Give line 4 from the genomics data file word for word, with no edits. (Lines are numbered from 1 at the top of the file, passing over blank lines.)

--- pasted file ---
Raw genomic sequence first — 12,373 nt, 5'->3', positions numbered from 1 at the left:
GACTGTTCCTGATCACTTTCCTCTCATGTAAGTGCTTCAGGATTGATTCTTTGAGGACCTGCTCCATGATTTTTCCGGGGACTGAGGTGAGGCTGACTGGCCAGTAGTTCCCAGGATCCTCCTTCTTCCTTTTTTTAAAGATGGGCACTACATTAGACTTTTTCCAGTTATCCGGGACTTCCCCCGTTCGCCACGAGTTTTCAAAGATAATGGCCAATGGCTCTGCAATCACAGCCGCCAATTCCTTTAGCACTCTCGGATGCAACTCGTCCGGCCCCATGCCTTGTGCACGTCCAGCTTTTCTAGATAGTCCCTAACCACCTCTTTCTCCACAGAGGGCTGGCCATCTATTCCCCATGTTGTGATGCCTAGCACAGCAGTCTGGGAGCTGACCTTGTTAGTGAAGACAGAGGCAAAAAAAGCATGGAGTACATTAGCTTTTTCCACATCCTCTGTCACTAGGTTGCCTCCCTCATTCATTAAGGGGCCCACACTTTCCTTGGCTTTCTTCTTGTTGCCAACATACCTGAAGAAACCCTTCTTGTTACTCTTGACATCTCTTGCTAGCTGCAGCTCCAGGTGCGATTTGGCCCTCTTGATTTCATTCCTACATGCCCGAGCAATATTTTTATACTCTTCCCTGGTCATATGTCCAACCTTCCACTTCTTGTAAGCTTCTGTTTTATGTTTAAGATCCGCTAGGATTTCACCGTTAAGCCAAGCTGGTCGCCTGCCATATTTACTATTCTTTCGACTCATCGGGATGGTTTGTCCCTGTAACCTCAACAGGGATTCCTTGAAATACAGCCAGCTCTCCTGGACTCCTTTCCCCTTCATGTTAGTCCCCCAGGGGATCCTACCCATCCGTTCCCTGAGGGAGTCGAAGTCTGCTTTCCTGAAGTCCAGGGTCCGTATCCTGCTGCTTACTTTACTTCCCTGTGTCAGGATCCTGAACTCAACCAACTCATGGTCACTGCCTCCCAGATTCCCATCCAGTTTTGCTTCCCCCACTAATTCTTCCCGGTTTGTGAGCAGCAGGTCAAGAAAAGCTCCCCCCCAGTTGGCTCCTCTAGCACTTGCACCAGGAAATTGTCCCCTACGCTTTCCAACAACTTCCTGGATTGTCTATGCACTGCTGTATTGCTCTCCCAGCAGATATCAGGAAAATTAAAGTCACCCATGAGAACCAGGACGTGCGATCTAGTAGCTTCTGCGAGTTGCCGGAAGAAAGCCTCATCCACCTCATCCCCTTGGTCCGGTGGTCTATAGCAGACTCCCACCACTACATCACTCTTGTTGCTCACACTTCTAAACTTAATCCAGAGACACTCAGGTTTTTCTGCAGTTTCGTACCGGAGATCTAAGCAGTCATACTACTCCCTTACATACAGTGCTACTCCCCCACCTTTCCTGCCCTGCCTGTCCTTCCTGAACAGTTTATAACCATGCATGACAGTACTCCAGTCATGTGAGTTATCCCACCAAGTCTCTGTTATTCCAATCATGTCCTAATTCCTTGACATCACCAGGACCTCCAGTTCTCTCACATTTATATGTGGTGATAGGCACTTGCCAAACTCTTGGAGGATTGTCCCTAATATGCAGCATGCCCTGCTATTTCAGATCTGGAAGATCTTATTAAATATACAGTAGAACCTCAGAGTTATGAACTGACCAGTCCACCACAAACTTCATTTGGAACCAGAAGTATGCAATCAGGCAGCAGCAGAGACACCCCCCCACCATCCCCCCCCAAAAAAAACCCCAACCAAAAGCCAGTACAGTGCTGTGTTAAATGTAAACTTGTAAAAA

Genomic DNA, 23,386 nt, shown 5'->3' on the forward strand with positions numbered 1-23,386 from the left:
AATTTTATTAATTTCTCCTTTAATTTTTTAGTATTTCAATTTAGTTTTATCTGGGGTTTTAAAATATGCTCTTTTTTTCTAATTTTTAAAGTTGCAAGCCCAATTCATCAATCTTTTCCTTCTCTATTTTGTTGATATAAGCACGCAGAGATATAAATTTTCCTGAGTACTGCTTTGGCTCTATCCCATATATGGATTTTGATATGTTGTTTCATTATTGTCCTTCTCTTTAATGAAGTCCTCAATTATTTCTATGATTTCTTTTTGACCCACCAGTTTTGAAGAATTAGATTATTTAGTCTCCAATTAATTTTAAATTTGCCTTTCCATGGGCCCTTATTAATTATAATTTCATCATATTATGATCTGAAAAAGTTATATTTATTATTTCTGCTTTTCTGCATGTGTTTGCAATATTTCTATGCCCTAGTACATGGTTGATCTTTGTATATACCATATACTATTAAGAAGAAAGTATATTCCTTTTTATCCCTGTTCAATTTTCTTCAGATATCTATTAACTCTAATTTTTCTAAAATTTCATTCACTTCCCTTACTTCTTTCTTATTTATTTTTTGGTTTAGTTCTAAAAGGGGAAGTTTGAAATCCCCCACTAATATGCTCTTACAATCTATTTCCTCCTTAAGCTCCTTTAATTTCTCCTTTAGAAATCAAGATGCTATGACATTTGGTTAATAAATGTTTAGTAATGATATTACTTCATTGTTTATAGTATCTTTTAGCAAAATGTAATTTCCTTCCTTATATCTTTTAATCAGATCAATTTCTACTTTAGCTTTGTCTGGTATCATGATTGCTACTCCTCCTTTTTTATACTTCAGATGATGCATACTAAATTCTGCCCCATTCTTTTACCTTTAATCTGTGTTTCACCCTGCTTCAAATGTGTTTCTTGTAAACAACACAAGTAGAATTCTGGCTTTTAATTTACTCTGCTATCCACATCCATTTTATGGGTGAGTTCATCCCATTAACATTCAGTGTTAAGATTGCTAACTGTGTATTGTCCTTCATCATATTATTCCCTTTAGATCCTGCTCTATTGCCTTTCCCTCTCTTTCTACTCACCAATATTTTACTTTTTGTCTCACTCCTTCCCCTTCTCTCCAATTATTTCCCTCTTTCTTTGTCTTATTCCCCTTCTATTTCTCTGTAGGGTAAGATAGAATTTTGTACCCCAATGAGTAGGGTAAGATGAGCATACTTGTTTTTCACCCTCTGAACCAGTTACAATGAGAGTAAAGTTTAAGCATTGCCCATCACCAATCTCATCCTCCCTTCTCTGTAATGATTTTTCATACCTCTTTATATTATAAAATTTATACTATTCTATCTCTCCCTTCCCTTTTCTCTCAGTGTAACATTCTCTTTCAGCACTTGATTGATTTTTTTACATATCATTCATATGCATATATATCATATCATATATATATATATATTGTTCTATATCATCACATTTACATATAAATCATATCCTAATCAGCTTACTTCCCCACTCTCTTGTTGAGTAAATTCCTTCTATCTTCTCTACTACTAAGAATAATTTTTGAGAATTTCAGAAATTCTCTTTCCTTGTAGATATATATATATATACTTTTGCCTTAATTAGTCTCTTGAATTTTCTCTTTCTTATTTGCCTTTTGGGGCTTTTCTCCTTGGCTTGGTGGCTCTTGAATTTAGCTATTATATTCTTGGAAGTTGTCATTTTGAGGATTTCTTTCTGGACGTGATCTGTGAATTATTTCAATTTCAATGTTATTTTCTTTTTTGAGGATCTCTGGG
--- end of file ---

AATTTTATTAATTTCTCCTTTAATTTTTTAGTATTTCAATTTAGTTTTATCTGGGGTTTTAAAATATGCTCTTTTTTTCTAATTTTTAAAGTTGCAAGCCCAATTCATCAATCTTTTCCTTCTCTATTTTGTTGATATAAGCACGCAGAGATATAAATTTTCCTGAGTACTGCTTTGGCTCTATCCCATATATGGATTTTGATATGTTGTTTCATTATTGTCCTTCTCTTTAATGAAGTCCTCAATTATTTCTATGATTTCTTTTTGACCCACCAGTTTTGAAGAATTAGATTATTTAGTCTCCAATTAATTTTAAATTTGCCTTTCCATGGGCCCTTATTAATTATAATTTCATCATATTATGATCTGAAAAAGTTATATTTATTATTTCTGCTTTTCTGCATGTGTTTGCAATATTTCTATGCCCTAGTACATGGTTGATCTTTGTATATACCATATACTATTAAGAAGAAAGTATATTCCTTTTTATCCCTGTTCAATTTTCTTCAGATATCTATTAACTCTAATTTTTCTAAAATTTCATTCACTTCCCTTACTTCTTTCTTATTTATTTTTTGGTTTAGTTCTAAAAGGGGAAGTTTGAAATCCCCCACTAATATGCTCTTACAATCTATTTCCTCCTTAAGCTCCTTTAATTTCTCCTTTAGAAATCAAGATGCTATGACATTTGGTTAATAAATGTTTAGTAATGATATTACTTCATTGTTTATAGTATCTTTTAGCAAAATGTAATTTCCTTCCTTATATCTTTTAATCAGATCAATTTCTACTTTAGCTTTGTCTGGTATCATGATTGCTACTCCTCCTTTTTTATACTTCAGATGATGCATACTAAATTCTGCCCCATTCTTTTACCTTTAATCTGTGTTTCACCCTGCTTCAAATGTGTTTCTTGTAAACAACACAAGTAGAATTCTGGCTTTTAATTTACTCTGCTATCCACATCCATTTTATGGGTGAGTTCATCCCATTAACATTCAGTGTTAAGATTGCTAACTGTGTATTGTCCTTCATCATATTATTCCCTTTAGATCCTGCTCTATTGCCTTTCCCTCTCTTTCTACTCACCAATATTTTACTTTTTGTCTCACTCCTTCCCCTTCTCTCCAATTATTTCCCTCTTTCTTTGTCTTATTCCCCTTCTATTTCTCTGTAGGGTAAGATAGAATTTTGTACCCCAATGAGTAGGGTAAGATGAGCATACTTGTTTTTCACCCTCTGAACCAGTTACAATGAGAGTAAAGTTTAAGCATTGCCCATCACCAATCTCATCCTCCCTTCTCTGTAATGATTTTTCATACCTCTTTATATTATAAAATTTATACTATTCTATCTCTCCCTTCCCTTTTCTCTCAGTGTAACATTCTCTTTCAGCACTTGATTGATTTTTTTACATATCATTCATATGCATATATATCATATCATATATATATATATATTGTTCTATATCATCACATTTACATATAAATCATATCCTAATCAGCTTACTTCCCCACTCTCTTGTTGAGTAAATTCCTTCTATCTTCTCTACTACTAAGAATAATTTTTGAGAATTTCAGAAATTCTCTTTCCTTGTAGATATATATATATATACTTTTGCCTTAATTAGTCTCTTGAATTTTCTCTTTCTTATTTGCCTTTTGGGGCTTTTCTCCTTGGCTTGGTGGCTCTTGAATTTAGCTATTATATTCTTGGAAGTTGTCATTTTGAGGATTTCTTTCTGGACGTGATCTGTGAATTATTTCAATTTCAATGTTATTTTCTTTTTTGAGGATCTCTGGG